sovay: (PJ Harvey: crow)
sovay ([personal profile] sovay) wrote2014-07-19 09:14 pm

What's left but ash and burnt bone?

This poem was originally published in The Cascadia Subduction Zone 3.3 (July 2013). It was written over the last night of April into May 2013; I still associate it with my dream of Adresteia. It's free to read online like the rest of the issue, but I am reprinting it here for reasons.

Cato the Elder is also known as Cato the Censor (Censorius) after the political office in which capacity he distinguished himself as a champion of traditional Roman morals and an adversary of anything that looked like a new idea or a foreign influence or both. His farming handbook De Agri Cultura is the oldest surviving complete work of Latin prose: it is one of our best sources on Roman agriculture of the second century BCE and a chilling perspective on the handling of slaves. You may know him by his rallying cry for the Third Punic War, Carthago delenda est.


Cato, thinking of you tastes of salt
I know was never ground in Carthage earth
like tears into slaves' eyes, ash on grieving faces,
the bricks of burnt walls into sun-sprawled backs.
I cannot touch olives, small-flowered as Etruscan jewelry,
without hearing the sword sharpening in the sickle,
the war whetting itself on its appetite.
Your voice repeating across a sea that was never ours
the one word I cannot rub away
as easily as a city's dust from my palms,
my mouth sea-breeze bitter with knowing
none of the names of children we have burned.

[identity profile] 2014-07-20 02:22 am (UTC)(link)
I find myself saying this of your poems a lot, but that? That is one hell of a poem.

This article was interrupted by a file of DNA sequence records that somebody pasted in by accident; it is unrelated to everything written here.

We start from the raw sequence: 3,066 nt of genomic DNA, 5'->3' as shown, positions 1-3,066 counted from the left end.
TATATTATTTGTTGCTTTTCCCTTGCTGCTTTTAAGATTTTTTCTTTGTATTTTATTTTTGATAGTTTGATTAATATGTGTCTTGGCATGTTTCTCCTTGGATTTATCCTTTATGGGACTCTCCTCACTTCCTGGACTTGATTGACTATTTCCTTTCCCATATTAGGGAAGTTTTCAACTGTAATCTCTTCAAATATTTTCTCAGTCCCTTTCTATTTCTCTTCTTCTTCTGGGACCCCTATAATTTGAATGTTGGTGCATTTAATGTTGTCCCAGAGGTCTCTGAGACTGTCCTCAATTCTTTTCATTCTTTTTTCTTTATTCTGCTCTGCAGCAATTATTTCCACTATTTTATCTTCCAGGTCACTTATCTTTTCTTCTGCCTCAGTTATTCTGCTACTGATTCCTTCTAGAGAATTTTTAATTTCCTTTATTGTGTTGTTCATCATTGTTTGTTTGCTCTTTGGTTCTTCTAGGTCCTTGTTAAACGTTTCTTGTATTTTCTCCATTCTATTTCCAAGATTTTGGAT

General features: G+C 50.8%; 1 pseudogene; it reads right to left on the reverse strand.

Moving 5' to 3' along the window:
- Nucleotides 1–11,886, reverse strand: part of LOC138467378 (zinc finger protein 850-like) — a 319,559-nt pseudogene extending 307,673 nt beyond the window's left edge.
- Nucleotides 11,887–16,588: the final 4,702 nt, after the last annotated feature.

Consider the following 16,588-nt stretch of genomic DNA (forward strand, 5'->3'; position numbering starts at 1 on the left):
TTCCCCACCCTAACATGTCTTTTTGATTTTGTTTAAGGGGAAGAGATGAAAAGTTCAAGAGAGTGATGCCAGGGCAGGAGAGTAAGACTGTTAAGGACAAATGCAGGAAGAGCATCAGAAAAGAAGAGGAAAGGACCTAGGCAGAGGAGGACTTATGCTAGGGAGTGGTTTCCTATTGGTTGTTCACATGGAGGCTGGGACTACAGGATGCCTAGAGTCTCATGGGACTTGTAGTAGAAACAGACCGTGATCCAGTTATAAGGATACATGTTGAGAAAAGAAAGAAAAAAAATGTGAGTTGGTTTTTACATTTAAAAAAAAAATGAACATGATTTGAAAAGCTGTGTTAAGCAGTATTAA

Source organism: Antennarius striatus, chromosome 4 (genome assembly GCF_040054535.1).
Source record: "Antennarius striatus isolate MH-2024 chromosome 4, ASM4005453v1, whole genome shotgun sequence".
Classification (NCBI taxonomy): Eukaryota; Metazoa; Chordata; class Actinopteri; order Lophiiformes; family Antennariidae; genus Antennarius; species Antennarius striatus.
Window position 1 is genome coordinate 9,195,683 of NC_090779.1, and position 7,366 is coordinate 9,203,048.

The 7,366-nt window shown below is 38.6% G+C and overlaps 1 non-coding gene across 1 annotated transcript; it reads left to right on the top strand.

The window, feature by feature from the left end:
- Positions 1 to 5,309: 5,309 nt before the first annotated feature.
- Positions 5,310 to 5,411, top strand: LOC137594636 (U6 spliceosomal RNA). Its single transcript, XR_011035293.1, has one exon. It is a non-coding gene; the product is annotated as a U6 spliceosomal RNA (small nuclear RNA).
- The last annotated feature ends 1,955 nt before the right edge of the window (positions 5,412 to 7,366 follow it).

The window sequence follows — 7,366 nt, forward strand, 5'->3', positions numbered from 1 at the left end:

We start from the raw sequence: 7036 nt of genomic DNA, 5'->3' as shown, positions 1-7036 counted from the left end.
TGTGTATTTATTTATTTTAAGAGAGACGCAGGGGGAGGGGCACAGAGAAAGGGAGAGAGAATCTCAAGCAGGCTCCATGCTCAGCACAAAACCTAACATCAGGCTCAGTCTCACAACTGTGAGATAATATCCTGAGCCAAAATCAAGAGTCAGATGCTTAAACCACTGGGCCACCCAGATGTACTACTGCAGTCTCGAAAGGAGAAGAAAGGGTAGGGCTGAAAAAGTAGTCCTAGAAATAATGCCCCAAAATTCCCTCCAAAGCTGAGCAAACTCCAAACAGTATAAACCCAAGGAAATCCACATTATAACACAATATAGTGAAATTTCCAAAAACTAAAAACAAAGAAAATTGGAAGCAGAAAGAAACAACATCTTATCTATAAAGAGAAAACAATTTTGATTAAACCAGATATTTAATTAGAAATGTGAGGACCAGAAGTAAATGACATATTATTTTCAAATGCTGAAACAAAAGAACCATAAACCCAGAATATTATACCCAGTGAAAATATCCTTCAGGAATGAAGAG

[identity profile] 2014-07-20 02:53 am (UTC)(link)
This is stunning. I'm glad to see it again.

May Adresteia's steed rest in the stable tonight. May Aphrodite's daughter spend a quiet evening at home. May Ares' daughter not stir from her fireside.

Tonight I heard a priest, an eighty-something Clare man whom I respect and admire but whom I would never ask why my gay uncle shouldn't be able to have a civil marriage if he finds the right man, nor if my friend who married the man she thought reasonable and appropriate when she was very young should have an easy annulment should she come to wish for one, turn a passage that's often used for fire and brimstone into a meditation on the need for forgiveness. I'd expected the worst, and instead it was something at least two of us there needed to hear.

[identity profile] 2014-07-20 04:13 am (UTC)(link)
A stunning lovely poem.

[identity profile] 2014-07-20 05:35 am (UTC)(link)
Stunning. Absolutely.


[identity profile] 2014-07-20 12:13 pm (UTC)(link)
my mouth sea-breeze bitter with knowing
none of the names of children we have burned.

Thank you.